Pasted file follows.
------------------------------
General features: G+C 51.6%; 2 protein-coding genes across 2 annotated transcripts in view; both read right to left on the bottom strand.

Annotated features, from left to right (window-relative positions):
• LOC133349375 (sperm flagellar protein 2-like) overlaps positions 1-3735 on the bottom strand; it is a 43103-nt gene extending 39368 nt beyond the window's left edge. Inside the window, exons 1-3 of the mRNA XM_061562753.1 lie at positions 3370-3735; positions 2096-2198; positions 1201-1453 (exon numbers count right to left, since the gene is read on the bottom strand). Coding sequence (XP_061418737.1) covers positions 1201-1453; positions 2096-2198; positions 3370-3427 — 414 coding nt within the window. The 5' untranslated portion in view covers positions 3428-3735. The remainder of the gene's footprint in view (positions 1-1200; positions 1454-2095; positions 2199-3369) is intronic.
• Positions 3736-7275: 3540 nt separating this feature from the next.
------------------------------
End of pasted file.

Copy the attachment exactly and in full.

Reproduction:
General features: G+C 51.6%; 2 protein-coding genes across 2 annotated transcripts in view; both read right to left on the bottom strand.

Annotated features, from left to right (window-relative positions):
• LOC133349375 (sperm flagellar protein 2-like) overlaps positions 1-3735 on the bottom strand; it is a 43103-nt gene extending 39368 nt beyond the window's left edge. Inside the window, exons 1-3 of the mRNA XM_061562753.1 lie at positions 3370-3735; positions 2096-2198; positions 1201-1453 (exon numbers count right to left, since the gene is read on the bottom strand). Coding sequence (XP_061418737.1) covers positions 1201-1453; positions 2096-2198; positions 3370-3427 — 414 coding nt within the window. The 5' untranslated portion in view covers positions 3428-3735. The remainder of the gene's footprint in view (positions 1-1200; positions 1454-2095; positions 2199-3369) is intronic.
• Positions 3736-7275: 3540 nt separating this feature from the next.